A Nissan Leaf is charged in Dortmund.
Unkel | ullstein picture | Getty Images
According to Nissan's chief operating officer, a "turning point" has been reached in vehicle electrification and the Japanese automotive giant "is ready to seize this opportunity anywhere in the world".
In an interview with CNBC's "Squawk Box Europe" on Tuesday, Ashwani Gupta said that the switch to electric vehicles had been driven by customers and made possible by infrastructure and government support.
Indeed, the increase in the number of electric vehicles used by consumers has been quite rapid over the past decade. According to the International Energy Agency, around 17,000 electric cars were on the road worldwide in 2010. Last year there were 7.2 million, 47% of them in China.
Nissan Gupta's comments come as authorities around the world try to increase the number of electric vehicles on roads to tackle air pollution and move away from the internal combustion engine.
For example, the UK has announced plans to stop selling new diesel and gasoline cars from 2030. In other countries, Denmark has proposed phasing out sales of new diesel and gasoline cars in 2030, while Norway wants all new light vans and cars that will be zero-emission by 2025.
"We believe electrification is valued by customers with support and infrastructure," added Gupta, saying Nissan is "ready" for the UK 2030 roadmap.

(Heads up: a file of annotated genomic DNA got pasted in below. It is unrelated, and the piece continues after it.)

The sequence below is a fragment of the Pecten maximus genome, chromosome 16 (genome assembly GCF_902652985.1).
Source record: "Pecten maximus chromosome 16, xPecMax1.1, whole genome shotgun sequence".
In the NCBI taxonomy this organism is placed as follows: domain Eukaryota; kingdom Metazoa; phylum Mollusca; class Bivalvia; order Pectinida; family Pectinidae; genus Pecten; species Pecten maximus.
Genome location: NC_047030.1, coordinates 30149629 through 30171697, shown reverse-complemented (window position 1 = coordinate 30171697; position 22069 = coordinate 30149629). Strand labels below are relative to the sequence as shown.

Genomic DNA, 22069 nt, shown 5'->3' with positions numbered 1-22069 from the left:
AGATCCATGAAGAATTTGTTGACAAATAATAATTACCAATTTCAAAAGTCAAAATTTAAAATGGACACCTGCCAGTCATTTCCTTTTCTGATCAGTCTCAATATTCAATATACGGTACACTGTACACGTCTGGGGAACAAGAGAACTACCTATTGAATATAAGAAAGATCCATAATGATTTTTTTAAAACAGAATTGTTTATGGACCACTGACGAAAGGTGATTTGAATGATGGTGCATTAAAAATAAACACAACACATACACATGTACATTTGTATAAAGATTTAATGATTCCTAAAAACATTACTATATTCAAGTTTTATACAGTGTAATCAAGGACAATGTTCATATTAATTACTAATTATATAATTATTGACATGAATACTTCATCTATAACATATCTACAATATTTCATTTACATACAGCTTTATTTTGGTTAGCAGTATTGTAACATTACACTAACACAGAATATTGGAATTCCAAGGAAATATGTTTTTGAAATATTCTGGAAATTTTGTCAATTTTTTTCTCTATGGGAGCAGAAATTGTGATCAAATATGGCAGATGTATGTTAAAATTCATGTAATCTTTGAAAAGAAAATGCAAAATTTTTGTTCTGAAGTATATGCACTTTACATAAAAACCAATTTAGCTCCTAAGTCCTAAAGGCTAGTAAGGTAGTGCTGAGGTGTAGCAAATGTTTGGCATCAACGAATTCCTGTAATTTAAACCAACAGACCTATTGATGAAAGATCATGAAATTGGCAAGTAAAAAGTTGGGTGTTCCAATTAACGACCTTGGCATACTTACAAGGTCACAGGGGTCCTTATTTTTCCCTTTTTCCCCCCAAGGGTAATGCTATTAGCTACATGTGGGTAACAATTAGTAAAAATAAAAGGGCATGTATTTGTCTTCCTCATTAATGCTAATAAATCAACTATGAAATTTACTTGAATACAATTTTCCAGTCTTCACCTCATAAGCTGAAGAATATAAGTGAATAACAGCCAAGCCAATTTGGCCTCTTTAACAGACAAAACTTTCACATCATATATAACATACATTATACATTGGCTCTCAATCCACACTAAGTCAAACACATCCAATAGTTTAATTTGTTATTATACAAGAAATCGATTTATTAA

Gupta's mention of infrastructure is important as it will play a crucial role in addressing concerns about "range anxiety" – the idea that electric vehicles cannot make long trips without losing power and being stranded.
Efforts are being made worldwide to increase the number of charging options for electric vehicles.
According to the Norwegian Electric Vehicle Association, Norway, a world leader in electric vehicle adoption, has more than 10,000 public charging points, while the UK's first electric vehicle charging forecourt opened for this purpose this week.
Green license plates
On Tuesday, the UK also introduced green license plates to distinguish zero-emission vehicles from others on the road.
The license plates have a "green lightning bolt" on the left. The overall idea is to make these types of vehicles easier to recognize.
"Green license plates will not only raise awareness of the increasing number of clean vehicles on our roads, but will also create a number of incentives for drivers," said Rachel Maclean, the UK's Secretary of Transport, in a statement.
At the local level, these incentives could include "cheaper parking as well as free entry to zero-emission zones", according to the government.